I've long suspected that my 6.9 wasn't performing quite as well as it should be. Last week I had the good fortune to attend the Fall "Lodefest" in Oregon. Lodefest is an event organized by the M100 group which covers the 300sel 6.3, the massive 600 and the 6.9. There I had the chance to swap 6.9's with somebody so we could compare notes. This confirmed my suspicions - my euro 6.9 was certainly no quicker than the other guy's USA version, and possibly even a bit slower (subjective judgement based on seat-of-the-pants driving on various mountain roads).
Fortunately Mike Morris of Morris Motors https://www.morrismotorsusa.com/
, regarded by many as a demi-god (or more!) in the world of old Benzes, was in attendance so we were able to discuss the issue. Mike was adamant that something was going on with the distributor/timing and to do nothing else until that was sorted out 10000%. I looks like he was 10000% correct. My timing was kind of right, in a ballpark kind of way, but still funny. Sometimes the idle would spontaneously change a little. Sometimes idle speed would hold steady when AC was switched on, other times it would drop. Sometimes the vacuum advance at high rpms would move around. So, I decided to take the step of taking the whole damn distributor apart and looking for problems. And I found some! Going through the process would have been a lot easier if I had "how to rebuild your distributor" guide, so I figured it might be helpful to document it all. What follows is a guide to dismantling the distributor and what I found when I did. Here goes.The Process:
Step 1: Remove the distributor, duh. When you take the cap off be certain to mark the position of the rotor so you're in the right place when you put it back together. Otherwise you may go nuts, either from trial and error or trying to crank the engine to find the TDC reference. Plate 1: distributor as removed from car. These distributors have 2 compartments. The upper contains the ignition mechanism communicating with the coil (stator magnet and rotor) and the vacuum advance/retard mechanism. The lower compartment contains the centrifugal advance mechanism.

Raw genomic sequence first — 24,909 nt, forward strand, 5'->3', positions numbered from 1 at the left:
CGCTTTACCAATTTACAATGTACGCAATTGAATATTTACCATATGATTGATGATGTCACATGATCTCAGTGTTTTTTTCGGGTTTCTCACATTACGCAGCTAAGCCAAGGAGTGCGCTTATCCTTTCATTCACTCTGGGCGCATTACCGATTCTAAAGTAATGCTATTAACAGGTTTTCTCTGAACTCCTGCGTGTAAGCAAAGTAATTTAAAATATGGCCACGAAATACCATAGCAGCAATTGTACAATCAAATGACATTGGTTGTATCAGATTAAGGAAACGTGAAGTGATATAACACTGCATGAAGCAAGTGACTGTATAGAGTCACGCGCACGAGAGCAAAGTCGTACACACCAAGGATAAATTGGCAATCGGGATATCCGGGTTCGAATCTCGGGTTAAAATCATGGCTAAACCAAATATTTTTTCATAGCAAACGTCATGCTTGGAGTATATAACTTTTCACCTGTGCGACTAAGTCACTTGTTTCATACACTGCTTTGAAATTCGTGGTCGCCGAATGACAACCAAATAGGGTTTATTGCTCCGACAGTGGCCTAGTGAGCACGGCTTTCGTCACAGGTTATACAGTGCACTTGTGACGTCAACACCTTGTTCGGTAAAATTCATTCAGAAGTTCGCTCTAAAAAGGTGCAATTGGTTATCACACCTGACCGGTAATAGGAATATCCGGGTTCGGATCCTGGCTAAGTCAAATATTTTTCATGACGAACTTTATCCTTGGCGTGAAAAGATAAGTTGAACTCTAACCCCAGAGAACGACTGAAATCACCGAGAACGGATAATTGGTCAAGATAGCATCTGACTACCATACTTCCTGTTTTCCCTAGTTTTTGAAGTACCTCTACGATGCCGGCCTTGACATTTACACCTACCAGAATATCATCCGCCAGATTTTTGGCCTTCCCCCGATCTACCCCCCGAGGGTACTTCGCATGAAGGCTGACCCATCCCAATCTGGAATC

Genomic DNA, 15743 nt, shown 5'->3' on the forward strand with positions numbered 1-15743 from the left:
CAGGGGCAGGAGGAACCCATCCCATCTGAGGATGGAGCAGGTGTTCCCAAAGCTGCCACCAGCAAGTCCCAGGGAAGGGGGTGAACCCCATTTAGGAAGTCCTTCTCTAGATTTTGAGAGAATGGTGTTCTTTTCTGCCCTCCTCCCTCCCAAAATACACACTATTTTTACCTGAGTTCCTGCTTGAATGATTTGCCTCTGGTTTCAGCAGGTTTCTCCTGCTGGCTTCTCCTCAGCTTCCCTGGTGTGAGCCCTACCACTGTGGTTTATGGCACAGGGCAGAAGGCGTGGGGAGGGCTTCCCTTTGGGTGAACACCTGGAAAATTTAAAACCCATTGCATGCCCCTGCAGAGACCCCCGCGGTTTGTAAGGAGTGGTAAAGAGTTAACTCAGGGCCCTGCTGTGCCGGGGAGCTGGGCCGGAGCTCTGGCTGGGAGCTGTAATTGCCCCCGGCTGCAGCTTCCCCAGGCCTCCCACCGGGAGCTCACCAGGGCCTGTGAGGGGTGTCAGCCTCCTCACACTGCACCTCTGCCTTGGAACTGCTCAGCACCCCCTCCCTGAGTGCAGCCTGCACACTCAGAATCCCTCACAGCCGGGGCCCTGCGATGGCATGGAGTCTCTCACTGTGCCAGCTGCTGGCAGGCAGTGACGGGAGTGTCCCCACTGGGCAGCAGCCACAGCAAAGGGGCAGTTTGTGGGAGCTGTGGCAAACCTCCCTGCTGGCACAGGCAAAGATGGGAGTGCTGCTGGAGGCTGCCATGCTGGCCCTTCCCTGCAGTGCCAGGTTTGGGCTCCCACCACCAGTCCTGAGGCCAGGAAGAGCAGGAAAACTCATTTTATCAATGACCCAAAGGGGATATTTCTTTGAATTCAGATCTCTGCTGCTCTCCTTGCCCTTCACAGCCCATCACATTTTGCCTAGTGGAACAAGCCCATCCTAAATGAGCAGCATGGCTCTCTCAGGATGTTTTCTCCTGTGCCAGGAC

Step 2: Remove vacuum advance pod and cable connector. For the vacuum pod remove the screws and carefully disengage the arm from its pin inside the distributor. The pin faces down, so gently wiggle the arm off in a downwards direction. Note that the vacuum pod has 2 small plastic parts on either side of the shaft (Plate 2). These are fragile but can be wiggled out. Don't try to force! The cable pulls straight of the distributor body.
Step 3: Now let’s examine what we’ve got and how it’s assembled. The components are labeled in Plate 3. The base plate is fixed to the distributor body by 3 hex screws (3mm heads). The coil is fixed to the base plate from underneath. The stator (magnet) rotates about 30deg on the central shaft. In my case the stator rotation was impossibly stiff and didn't rotate freely at all.
On the bottom side of the stator is the pin connecting to the vacuum advance pod. this pin limits the rotation of the stator magnet. The rotor is held on the shaft with a c-clip and index pin (see plate 4).
Step 4: To disassemble first remove the c-clip and spring washer on the shaft. You can then remove the rotor, though it may take some effort. Note that there's a miniscule alignment pin that locates the rotor on the shaft. Don't lose it! Next remove the entire base/coil/stator assembly. First remove the c-clip and washer so the assembly id free to slide off the shaft. Then remove the hex screws fixing the base plate to the distributor body. It’s fiddley but can be done (see plate 5). Set the assembly aside and have a look at the now exposed centrifugal advance components (see plate 7).